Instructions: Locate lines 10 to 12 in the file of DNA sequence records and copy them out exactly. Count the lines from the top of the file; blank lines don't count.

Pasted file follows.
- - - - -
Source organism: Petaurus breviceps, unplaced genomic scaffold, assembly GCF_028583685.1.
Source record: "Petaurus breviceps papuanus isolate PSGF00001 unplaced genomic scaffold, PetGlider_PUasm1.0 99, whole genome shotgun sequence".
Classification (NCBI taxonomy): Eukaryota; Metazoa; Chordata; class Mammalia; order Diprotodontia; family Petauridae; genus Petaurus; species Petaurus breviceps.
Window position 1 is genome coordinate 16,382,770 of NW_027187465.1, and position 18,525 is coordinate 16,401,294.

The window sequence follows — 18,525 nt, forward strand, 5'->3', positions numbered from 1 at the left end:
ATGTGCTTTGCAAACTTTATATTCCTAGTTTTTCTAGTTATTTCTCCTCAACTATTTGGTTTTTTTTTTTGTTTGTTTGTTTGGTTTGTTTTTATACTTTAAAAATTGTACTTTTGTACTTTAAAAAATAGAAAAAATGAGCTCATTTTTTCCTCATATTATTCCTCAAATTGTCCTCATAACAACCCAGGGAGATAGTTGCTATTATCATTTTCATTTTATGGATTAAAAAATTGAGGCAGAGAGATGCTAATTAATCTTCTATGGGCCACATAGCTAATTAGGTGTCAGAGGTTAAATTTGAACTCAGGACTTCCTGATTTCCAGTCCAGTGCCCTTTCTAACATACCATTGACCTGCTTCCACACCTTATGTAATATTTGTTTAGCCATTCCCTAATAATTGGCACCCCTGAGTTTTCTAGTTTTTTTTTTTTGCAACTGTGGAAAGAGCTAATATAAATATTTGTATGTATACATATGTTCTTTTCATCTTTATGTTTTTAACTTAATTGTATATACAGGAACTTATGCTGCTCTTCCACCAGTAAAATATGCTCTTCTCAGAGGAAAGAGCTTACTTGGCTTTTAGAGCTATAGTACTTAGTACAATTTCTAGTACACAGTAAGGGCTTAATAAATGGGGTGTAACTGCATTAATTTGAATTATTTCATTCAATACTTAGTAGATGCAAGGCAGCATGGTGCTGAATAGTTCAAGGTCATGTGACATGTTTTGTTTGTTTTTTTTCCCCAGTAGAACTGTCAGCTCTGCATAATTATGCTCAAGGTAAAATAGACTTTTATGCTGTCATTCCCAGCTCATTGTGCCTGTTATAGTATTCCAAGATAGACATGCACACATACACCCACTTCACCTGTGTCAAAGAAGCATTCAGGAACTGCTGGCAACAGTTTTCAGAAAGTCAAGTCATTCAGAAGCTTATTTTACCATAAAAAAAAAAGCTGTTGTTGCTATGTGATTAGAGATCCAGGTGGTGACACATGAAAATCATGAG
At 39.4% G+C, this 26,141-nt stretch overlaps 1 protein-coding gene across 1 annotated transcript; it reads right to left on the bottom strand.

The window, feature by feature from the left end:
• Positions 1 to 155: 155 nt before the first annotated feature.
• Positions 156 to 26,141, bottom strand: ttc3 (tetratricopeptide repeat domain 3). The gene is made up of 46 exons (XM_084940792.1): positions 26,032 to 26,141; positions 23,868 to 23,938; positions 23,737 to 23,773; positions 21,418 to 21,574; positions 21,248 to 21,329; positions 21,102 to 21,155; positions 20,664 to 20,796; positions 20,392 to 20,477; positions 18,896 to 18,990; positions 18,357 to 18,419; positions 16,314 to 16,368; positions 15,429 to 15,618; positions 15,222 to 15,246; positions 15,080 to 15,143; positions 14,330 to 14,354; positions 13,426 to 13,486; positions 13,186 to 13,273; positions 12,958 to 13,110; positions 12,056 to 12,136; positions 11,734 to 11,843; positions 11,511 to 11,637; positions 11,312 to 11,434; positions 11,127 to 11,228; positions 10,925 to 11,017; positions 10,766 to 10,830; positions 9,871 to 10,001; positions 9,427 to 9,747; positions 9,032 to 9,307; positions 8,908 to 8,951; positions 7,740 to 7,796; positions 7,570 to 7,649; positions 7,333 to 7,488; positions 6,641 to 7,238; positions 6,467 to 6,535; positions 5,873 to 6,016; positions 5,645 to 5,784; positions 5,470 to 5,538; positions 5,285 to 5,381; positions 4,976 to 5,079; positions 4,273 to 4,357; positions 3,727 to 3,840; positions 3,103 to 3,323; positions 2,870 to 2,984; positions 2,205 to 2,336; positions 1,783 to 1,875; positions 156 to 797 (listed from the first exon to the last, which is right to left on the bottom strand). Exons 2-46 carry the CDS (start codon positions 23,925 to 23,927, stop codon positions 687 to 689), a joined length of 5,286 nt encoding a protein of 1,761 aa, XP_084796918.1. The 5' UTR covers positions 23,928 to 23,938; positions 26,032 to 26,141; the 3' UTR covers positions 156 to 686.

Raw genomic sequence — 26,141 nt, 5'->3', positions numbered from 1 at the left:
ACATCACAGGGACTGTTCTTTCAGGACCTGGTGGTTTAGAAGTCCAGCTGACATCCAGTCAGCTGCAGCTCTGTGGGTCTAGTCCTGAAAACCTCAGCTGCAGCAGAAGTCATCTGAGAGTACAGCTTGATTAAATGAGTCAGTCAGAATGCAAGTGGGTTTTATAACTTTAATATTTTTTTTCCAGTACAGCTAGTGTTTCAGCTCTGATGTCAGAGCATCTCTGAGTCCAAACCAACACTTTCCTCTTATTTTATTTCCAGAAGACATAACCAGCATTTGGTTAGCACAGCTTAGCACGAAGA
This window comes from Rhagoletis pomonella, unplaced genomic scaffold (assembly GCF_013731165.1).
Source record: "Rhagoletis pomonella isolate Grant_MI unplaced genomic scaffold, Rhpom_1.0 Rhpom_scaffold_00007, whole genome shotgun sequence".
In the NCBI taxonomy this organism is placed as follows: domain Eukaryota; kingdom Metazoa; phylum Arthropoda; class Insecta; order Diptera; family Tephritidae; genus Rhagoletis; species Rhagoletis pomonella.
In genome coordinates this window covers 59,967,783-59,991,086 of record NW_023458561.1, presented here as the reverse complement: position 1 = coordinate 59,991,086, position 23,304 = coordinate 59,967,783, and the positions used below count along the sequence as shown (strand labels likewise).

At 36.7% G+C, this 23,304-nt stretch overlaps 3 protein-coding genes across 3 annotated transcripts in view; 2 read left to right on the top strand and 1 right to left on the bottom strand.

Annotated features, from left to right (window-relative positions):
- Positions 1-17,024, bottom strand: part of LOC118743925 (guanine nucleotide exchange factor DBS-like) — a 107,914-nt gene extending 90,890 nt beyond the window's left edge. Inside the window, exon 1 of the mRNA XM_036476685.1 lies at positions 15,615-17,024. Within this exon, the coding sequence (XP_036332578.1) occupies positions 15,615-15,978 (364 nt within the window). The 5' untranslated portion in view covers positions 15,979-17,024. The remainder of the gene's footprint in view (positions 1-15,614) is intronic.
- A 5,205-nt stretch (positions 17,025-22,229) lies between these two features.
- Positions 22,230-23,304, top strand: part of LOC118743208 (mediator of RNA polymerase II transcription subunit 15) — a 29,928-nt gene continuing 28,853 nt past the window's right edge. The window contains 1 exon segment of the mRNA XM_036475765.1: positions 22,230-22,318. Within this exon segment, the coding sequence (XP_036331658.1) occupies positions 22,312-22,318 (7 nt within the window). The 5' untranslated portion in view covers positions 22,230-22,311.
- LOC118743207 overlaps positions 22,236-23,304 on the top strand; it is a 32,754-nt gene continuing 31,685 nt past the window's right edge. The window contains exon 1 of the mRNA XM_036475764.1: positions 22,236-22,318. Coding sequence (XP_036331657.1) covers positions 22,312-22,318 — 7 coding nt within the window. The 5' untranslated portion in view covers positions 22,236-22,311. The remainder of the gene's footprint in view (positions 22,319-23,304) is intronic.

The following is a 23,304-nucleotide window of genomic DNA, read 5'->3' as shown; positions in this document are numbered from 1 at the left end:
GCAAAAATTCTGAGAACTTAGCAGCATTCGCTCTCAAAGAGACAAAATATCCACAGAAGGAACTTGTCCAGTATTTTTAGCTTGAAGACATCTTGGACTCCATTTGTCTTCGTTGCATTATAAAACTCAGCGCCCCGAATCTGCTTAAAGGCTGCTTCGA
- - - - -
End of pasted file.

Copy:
• Positions 156 to 26,141, bottom strand: ttc3 (tetratricopeptide repeat domain 3). The gene is made up of 46 exons (XM_084940792.1): positions 26,032 to 26,141; positions 23,868 to 23,938; positions 23,737 to 23,773; positions 21,418 to 21,574; positions 21,248 to 21,329; positions 21,102 to 21,155; positions 20,664 to 20,796; positions 20,392 to 20,477; positions 18,896 to 18,990; positions 18,357 to 18,419; positions 16,314 to 16,368; positions 15,429 to 15,618; positions 15,222 to 15,246; positions 15,080 to 15,143; positions 14,330 to 14,354; positions 13,426 to 13,486; positions 13,186 to 13,273; positions 12,958 to 13,110; positions 12,056 to 12,136; positions 11,734 to 11,843; positions 11,511 to 11,637; positions 11,312 to 11,434; positions 11,127 to 11,228; positions 10,925 to 11,017; positions 10,766 to 10,830; positions 9,871 to 10,001; positions 9,427 to 9,747; positions 9,032 to 9,307; positions 8,908 to 8,951; positions 7,740 to 7,796; positions 7,570 to 7,649; positions 7,333 to 7,488; positions 6,641 to 7,238; positions 6,467 to 6,535; positions 5,873 to 6,016; positions 5,645 to 5,784; positions 5,470 to 5,538; positions 5,285 to 5,381; positions 4,976 to 5,079; positions 4,273 to 4,357; positions 3,727 to 3,840; positions 3,103 to 3,323; positions 2,870 to 2,984; positions 2,205 to 2,336; positions 1,783 to 1,875; positions 156 to 797 (listed from the first exon to the last, which is right to left on the bottom strand). Exons 2-46 carry the CDS (start codon positions 23,925 to 23,927, stop codon positions 687 to 689), a joined length of 5,286 nt encoding a protein of 1,761 aa, XP_084796918.1. The 5' UTR covers positions 23,928 to 23,938; positions 26,032 to 26,141; the 3' UTR covers positions 156 to 686.

Raw genomic sequence — 26,141 nt, 5'->3', positions numbered from 1 at the left:
ACATCACAGGGACTGTTCTTTCAGGACCTGGTGGTTTAGAAGTCCAGCTGACATCCAGTCAGCTGCAGCTCTGTGGGTCTAGTCCTGAAAACCTCAGCTGCAGCAGAAGTCATCTGAGAGTACAGCTTGATTAAATGAGTCAGTCAGAATGCAAGTGGGTTTTATAACTTTAATATTTTTTTTCCAGTACAGCTAGTGTTTCAGCTCTGATGTCAGAGCATCTCTGAGTCCAAACCAACACTTTCCTCTTATTTTATTTCCAGAAGACATAACCAGCATTTGGTTAGCACAGCTTAGCACGAAGA